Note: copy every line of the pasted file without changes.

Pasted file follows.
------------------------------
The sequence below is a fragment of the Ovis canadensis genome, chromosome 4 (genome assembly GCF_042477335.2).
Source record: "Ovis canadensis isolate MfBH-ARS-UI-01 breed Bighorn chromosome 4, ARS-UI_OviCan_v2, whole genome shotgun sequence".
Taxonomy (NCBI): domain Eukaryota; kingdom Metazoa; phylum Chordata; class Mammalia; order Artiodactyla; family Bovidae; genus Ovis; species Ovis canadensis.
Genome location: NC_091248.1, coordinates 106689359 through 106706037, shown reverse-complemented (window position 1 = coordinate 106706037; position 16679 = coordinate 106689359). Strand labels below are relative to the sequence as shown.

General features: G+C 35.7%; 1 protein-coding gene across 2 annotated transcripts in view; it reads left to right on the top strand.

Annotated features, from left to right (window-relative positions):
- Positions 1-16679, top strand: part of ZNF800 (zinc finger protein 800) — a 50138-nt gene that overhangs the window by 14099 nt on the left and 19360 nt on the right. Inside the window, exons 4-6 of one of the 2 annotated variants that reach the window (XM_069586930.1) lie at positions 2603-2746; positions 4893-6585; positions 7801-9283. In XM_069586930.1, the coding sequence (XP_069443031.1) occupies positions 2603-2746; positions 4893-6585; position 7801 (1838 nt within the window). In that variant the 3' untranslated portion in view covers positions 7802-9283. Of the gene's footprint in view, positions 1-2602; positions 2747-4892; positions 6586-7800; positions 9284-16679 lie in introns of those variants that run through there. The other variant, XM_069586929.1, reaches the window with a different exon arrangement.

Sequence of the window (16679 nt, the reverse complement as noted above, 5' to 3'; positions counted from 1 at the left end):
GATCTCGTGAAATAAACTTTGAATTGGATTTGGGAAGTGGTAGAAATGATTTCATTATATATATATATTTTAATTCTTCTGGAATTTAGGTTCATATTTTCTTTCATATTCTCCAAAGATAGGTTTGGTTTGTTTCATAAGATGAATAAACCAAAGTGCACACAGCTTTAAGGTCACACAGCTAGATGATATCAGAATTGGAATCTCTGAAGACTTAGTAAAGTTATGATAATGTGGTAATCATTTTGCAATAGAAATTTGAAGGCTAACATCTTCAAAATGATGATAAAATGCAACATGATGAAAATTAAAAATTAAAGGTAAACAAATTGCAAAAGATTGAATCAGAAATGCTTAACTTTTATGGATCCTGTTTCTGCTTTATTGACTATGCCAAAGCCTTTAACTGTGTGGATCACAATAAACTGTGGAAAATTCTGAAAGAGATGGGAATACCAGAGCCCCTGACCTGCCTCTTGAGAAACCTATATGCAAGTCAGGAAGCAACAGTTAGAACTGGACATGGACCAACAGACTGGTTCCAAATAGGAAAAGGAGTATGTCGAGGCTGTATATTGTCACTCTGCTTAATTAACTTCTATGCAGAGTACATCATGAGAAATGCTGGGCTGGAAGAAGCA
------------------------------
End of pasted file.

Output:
The sequence below is a fragment of the Ovis canadensis genome, chromosome 4 (genome assembly GCF_042477335.2).
Source record: "Ovis canadensis isolate MfBH-ARS-UI-01 breed Bighorn chromosome 4, ARS-UI_OviCan_v2, whole genome shotgun sequence".
Taxonomy (NCBI): domain Eukaryota; kingdom Metazoa; phylum Chordata; class Mammalia; order Artiodactyla; family Bovidae; genus Ovis; species Ovis canadensis.
Genome location: NC_091248.1, coordinates 106689359 through 106706037, shown reverse-complemented (window position 1 = coordinate 106706037; position 16679 = coordinate 106689359). Strand labels below are relative to the sequence as shown.

General features: G+C 35.7%; 1 protein-coding gene across 2 annotated transcripts in view; it reads left to right on the top strand.

Annotated features, from left to right (window-relative positions):
- Positions 1-16679, top strand: part of ZNF800 (zinc finger protein 800) — a 50138-nt gene that overhangs the window by 14099 nt on the left and 19360 nt on the right. Inside the window, exons 4-6 of one of the 2 annotated variants that reach the window (XM_069586930.1) lie at positions 2603-2746; positions 4893-6585; positions 7801-9283. In XM_069586930.1, the coding sequence (XP_069443031.1) occupies positions 2603-2746; positions 4893-6585; position 7801 (1838 nt within the window). In that variant the 3' untranslated portion in view covers positions 7802-9283. Of the gene's footprint in view, positions 1-2602; positions 2747-4892; positions 6586-7800; positions 9284-16679 lie in introns of those variants that run through there. The other variant, XM_069586929.1, reaches the window with a different exon arrangement.

Sequence of the window (16679 nt, the reverse complement as noted above, 5' to 3'; positions counted from 1 at the left end):
GATCTCGTGAAATAAACTTTGAATTGGATTTGGGAAGTGGTAGAAATGATTTCATTATATATATATATTTTAATTCTTCTGGAATTTAGGTTCATATTTTCTTTCATATTCTCCAAAGATAGGTTTGGTTTGTTTCATAAGATGAATAAACCAAAGTGCACACAGCTTTAAGGTCACACAGCTAGATGATATCAGAATTGGAATCTCTGAAGACTTAGTAAAGTTATGATAATGTGGTAATCATTTTGCAATAGAAATTTGAAGGCTAACATCTTCAAAATGATGATAAAATGCAACATGATGAAAATTAAAAATTAAAGGTAAACAAATTGCAAAAGATTGAATCAGAAATGCTTAACTTTTATGGATCCTGTTTCTGCTTTATTGACTATGCCAAAGCCTTTAACTGTGTGGATCACAATAAACTGTGGAAAATTCTGAAAGAGATGGGAATACCAGAGCCCCTGACCTGCCTCTTGAGAAACCTATATGCAAGTCAGGAAGCAACAGTTAGAACTGGACATGGACCAACAGACTGGTTCCAAATAGGAAAAGGAGTATGTCGAGGCTGTATATTGTCACTCTGCTTAATTAACTTCTATGCAGAGTACATCATGAGAAATGCTGGGCTGGAAGAAGCA